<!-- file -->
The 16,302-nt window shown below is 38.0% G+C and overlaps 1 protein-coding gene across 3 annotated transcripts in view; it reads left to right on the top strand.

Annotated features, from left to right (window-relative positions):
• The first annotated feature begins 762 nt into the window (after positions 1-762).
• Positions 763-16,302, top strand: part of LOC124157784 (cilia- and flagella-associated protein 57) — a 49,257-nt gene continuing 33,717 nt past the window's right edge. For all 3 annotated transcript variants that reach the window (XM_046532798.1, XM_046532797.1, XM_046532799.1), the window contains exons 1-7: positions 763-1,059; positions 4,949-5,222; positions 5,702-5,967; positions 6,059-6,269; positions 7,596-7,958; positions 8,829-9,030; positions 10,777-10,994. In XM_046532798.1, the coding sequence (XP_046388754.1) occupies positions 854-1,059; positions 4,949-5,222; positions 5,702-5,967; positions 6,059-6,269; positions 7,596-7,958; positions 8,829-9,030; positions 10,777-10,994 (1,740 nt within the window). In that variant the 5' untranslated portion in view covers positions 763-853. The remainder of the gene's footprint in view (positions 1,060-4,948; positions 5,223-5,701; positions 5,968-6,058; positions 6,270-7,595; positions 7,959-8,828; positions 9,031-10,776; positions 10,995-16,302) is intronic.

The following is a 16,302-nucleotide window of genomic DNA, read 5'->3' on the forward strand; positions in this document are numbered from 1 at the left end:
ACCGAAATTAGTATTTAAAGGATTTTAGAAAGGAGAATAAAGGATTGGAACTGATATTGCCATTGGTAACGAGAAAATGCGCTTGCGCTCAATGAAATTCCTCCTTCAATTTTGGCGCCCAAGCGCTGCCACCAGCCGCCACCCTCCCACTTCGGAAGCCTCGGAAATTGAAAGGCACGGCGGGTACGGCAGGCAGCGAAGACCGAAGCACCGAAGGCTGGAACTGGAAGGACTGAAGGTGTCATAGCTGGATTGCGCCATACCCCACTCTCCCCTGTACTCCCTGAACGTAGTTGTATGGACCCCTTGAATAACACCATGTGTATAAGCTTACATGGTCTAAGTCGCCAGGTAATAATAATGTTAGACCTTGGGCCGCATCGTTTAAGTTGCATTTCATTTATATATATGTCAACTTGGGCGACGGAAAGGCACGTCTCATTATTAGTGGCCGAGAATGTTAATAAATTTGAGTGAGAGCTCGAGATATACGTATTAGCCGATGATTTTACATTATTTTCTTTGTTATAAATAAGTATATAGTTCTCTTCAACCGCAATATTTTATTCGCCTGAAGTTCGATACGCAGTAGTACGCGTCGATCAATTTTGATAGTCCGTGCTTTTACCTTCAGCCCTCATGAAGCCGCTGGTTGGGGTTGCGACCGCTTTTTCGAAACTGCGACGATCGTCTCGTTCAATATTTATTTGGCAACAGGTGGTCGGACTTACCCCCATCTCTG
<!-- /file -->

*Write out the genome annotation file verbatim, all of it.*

The 16,302-nt window shown below is 38.0% G+C and overlaps 1 protein-coding gene across 3 annotated transcripts in view; it reads left to right on the top strand.

Annotated features, from left to right (window-relative positions):
• The first annotated feature begins 762 nt into the window (after positions 1-762).
• Positions 763-16,302, top strand: part of LOC124157784 (cilia- and flagella-associated protein 57) — a 49,257-nt gene continuing 33,717 nt past the window's right edge. For all 3 annotated transcript variants that reach the window (XM_046532798.1, XM_046532797.1, XM_046532799.1), the window contains exons 1-7: positions 763-1,059; positions 4,949-5,222; positions 5,702-5,967; positions 6,059-6,269; positions 7,596-7,958; positions 8,829-9,030; positions 10,777-10,994. In XM_046532798.1, the coding sequence (XP_046388754.1) occupies positions 854-1,059; positions 4,949-5,222; positions 5,702-5,967; positions 6,059-6,269; positions 7,596-7,958; positions 8,829-9,030; positions 10,777-10,994 (1,740 nt within the window). In that variant the 5' untranslated portion in view covers positions 763-853. The remainder of the gene's footprint in view (positions 1,060-4,948; positions 5,223-5,701; positions 5,968-6,058; positions 6,270-7,595; positions 7,959-8,828; positions 9,031-10,776; positions 10,995-16,302) is intronic.

The following is a 16,302-nucleotide window of genomic DNA, read 5'->3' on the forward strand; positions in this document are numbered from 1 at the left end:
ACCGAAATTAGTATTTAAAGGATTTTAGAAAGGAGAATAAAGGATTGGAACTGATATTGCCATTGGTAACGAGAAAATGCGCTTGCGCTCAATGAAATTCCTCCTTCAATTTTGGCGCCCAAGCGCTGCCACCAGCCGCCACCCTCCCACTTCGGAAGCCTCGGAAATTGAAAGGCACGGCGGGTACGGCAGGCAGCGAAGACCGAAGCACCGAAGGCTGGAACTGGAAGGACTGAAGGTGTCATAGCTGGATTGCGCCATACCCCACTCTCCCCTGTACTCCCTGAACGTAGTTGTATGGACCCCTTGAATAACACCATGTGTATAAGCTTACATGGTCTAAGTCGCCAGGTAATAATAATGTTAGACCTTGGGCCGCATCGTTTAAGTTGCATTTCATTTATATATATGTCAACTTGGGCGACGGAAAGGCACGTCTCATTATTAGTGGCCGAGAATGTTAATAAATTTGAGTGAGAGCTCGAGATATACGTATTAGCCGATGATTTTACATTATTTTCTTTGTTATAAATAAGTATATAGTTCTCTTCAACCGCAATATTTTATTCGCCTGAAGTTCGATACGCAGTAGTACGCGTCGATCAATTTTGATAGTCCGTGCTTTTACCTTCAGCCCTCATGAAGCCGCTGGTTGGGGTTGCGACCGCTTTTTCGAAACTGCGACGATCGTCTCGTTCAATATTTATTTGGCAACAGGTGGTCGGACTTACCCCCATCTCTG